Some Pain Improvement With High-Frequency Spinal Cord Stimulation After Conventional Treatment Fails

spinal cord stimulation
A patient holds a device which allows the strength of the electrical current emitted by the implanted spinal cord stimulator to be controlled. Spinal cord stimulation involves emitting electrical impulses to the spinal cord’s nerve fibers, scrambling the pain signal on its ways to the brain. Pain Evaluation and Management Center, Nantes Hospital, France.
Investigators assessed the efficacy of 10-kHz high-frequency devices as a rescue treatment in patients with failed conventional spinal cord stimulation therapy for chronic pain without needing to change the spinal hardware.

High-frequency stimulation may be an effective treatment option for some patients who had a failure of conventional spinal cord stimulation (SCS) therapy for chronic pain. These findings, from a prospective study, were published in the European Journal of Pain.

For this study, between 2016 and 2018, researchers recruited 18 patients treated at the Virgen de las Nieves University Hospital in Spain who had standard tonic SCS but treatment failure. They offered patients 10-kHz high-frequency (HF10)-SCS that used their previously implanted device for tonic SCS therapy (2 MedtronicÒ or SJMÒ epidural electrodes). HF10-SFS was achieved via a SENZA (NevroÒ) high-frequency generator in which the researchers tested ³3 programs over a 2-week period. They defined treatment success as ³50% improvement as assessed by Functional Rating Index (FRI) and numerical pain rating scale (NPRS).

Patients were a mean age of 49.38±9.1 years; 72.2% were men; 27.8% were obese, 83.3% were diagnosed with failed back surgery syndrome; and 72.2% had used preoperative opioids.

Overall, 11 patients reported HF10-SFS success and 7 had treatment failure.

Among patients who reported treatment success, the average perceived improvement from baseline was 52.7% and NPRS decreased from 7.16 to 4.06 points for the lower back. The perceived improvement of pain in the limbs was 56.8%, and NPRS decreased from 8.77 to 3.45 points. Only 3 patients reported an improvement (³50%) to both their lower back and limb pain.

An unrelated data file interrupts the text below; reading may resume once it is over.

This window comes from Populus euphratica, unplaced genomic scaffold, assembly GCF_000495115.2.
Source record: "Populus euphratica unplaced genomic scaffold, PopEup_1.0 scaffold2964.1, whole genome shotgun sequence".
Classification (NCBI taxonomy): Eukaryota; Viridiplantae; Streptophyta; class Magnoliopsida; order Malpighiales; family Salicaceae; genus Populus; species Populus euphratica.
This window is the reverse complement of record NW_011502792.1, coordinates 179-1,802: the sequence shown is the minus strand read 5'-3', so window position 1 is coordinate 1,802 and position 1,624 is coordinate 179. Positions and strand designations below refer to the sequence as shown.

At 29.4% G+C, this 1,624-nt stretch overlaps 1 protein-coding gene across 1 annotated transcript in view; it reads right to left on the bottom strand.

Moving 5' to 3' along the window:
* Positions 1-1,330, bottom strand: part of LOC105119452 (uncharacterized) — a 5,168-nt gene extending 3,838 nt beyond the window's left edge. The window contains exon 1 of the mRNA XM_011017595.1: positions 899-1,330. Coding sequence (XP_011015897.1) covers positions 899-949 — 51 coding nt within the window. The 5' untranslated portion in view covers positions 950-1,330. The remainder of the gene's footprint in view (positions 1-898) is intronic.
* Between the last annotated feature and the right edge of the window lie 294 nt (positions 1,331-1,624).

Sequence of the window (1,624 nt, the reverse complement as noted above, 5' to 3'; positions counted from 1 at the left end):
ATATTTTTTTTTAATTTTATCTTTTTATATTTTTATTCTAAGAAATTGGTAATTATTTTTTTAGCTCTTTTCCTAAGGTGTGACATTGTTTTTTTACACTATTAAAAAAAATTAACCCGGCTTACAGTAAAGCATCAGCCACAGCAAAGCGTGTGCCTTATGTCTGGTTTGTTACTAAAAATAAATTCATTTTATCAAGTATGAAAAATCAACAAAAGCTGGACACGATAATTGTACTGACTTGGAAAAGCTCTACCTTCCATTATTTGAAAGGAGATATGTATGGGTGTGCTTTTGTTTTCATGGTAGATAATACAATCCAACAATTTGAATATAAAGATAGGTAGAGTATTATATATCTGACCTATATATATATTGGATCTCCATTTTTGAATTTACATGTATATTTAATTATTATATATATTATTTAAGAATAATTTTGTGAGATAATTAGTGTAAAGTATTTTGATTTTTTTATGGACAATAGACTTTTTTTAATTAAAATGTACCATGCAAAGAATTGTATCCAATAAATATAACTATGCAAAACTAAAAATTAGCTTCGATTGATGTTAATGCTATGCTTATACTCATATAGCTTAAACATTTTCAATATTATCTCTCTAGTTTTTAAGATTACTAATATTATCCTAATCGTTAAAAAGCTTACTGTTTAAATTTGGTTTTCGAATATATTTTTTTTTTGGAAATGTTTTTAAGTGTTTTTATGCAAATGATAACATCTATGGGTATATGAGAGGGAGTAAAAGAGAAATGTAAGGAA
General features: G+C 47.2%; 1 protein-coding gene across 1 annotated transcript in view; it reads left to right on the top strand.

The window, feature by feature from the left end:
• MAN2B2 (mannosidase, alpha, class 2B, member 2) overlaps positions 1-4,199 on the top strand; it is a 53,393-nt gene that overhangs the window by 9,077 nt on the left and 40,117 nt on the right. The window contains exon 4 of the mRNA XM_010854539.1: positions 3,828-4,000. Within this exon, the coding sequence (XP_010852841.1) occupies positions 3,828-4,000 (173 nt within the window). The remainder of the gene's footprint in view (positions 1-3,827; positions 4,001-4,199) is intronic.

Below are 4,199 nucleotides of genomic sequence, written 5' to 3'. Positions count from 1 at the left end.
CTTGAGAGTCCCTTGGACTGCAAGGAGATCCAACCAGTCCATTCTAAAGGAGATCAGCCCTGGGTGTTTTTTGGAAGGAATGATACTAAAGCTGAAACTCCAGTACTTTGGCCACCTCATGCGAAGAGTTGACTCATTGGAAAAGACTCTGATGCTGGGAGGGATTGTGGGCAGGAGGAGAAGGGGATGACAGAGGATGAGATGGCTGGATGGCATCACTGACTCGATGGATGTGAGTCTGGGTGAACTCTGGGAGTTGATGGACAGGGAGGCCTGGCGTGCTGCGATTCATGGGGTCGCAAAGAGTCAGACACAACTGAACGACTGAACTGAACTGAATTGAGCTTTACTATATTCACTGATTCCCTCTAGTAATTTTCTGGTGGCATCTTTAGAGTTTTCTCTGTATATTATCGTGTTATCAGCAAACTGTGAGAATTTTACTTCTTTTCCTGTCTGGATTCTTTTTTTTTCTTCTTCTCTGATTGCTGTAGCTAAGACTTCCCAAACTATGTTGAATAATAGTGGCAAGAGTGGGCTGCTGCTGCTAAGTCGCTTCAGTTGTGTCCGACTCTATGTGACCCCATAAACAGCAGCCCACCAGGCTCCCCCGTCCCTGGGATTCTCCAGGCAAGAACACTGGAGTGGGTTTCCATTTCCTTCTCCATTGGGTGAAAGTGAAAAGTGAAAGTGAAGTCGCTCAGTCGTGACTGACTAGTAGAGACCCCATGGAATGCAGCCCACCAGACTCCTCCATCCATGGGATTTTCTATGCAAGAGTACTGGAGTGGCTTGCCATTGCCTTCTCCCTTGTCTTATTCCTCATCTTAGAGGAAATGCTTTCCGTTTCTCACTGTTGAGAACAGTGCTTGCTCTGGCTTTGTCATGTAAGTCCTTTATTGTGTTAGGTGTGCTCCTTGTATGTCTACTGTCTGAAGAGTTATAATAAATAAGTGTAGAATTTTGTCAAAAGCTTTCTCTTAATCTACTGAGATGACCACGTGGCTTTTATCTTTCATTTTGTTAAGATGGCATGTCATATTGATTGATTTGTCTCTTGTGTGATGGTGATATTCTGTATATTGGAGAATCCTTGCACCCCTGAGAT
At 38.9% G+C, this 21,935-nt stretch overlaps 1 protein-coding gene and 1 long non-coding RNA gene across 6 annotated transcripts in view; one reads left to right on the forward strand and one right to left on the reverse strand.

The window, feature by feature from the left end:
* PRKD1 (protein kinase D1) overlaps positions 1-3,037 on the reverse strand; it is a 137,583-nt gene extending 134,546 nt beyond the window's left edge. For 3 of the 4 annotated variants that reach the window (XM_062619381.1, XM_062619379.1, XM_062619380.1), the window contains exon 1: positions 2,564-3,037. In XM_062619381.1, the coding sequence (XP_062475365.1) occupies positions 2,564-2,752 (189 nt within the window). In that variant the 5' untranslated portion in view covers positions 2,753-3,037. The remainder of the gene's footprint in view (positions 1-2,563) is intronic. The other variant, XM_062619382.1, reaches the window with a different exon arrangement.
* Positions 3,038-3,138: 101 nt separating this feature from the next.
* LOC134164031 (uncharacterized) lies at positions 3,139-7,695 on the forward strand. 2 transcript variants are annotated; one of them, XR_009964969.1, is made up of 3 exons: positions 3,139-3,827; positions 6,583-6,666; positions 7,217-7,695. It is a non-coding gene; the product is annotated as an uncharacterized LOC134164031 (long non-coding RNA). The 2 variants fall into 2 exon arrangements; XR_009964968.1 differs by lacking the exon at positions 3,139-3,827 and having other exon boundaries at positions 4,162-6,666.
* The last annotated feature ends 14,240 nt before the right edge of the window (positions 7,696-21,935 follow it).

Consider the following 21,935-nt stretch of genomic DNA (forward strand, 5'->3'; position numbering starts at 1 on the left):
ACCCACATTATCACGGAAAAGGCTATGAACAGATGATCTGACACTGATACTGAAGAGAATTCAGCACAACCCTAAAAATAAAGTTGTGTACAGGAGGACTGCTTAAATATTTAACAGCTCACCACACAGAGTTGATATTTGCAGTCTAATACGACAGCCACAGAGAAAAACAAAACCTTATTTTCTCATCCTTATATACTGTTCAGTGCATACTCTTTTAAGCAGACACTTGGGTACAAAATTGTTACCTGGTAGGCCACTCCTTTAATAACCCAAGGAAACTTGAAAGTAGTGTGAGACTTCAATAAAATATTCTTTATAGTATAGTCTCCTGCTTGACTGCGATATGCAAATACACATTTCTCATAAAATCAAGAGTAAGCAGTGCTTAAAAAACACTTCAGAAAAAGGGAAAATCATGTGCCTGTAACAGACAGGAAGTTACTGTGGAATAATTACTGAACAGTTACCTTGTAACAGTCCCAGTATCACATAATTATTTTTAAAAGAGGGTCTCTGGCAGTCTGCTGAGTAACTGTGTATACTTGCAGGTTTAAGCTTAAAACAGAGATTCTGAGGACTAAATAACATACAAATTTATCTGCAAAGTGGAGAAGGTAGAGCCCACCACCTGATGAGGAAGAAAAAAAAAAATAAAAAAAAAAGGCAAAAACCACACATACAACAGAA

For the treatment failure cohort, the average perceived improvement was 13.5% and 19.2% for the lower back and limbs, respectively. Three patients reported no improvement to their lower back, and two had no improvement to their limb pain.

At 12 months, FRI scores improved by 28.4% (95% CI, 21.19-35.62); P =.0001; 36% discontinued opioid use, and 45% reduced opioid use.

Patient groups differed significantly for success on the basis of sex, in which all treatment failures occurred among men (P =.037). Treatment failure occurred among a population who had a mean body mass index (BMI) of 30.05±3.19 kg/m2 compared with 25.17±3.33 kg/m2 among the successes (P =.007). In a linear model, male sex (coefficient, -42.7% [95% CI, -85 to -0.4]) and BMI (coefficient, 6.7% [95% CI, 1.8-11.5]) had significant coefficients.

This study was limited by its low sample size and significant cohort heterogeneity.

These data indicated HF10-SCS was effective at reducing lower back and/or limb pain among patients, particularly among women and patients who were not obese, who experienced treatment failure with tonic SFS.


Cordero Tous N, Sánchez Corral C, Ortiz García IM, Jover Vidal A, Gálvez Mateos R, Olivares Granados G. High-frequency spinal cord stimulation as rescue therapy for chronic pain patients with failure of conventional spinal cord stimulation. Eur J Pain. Published online April 7, 2021. doi:10.1002/ejp.1776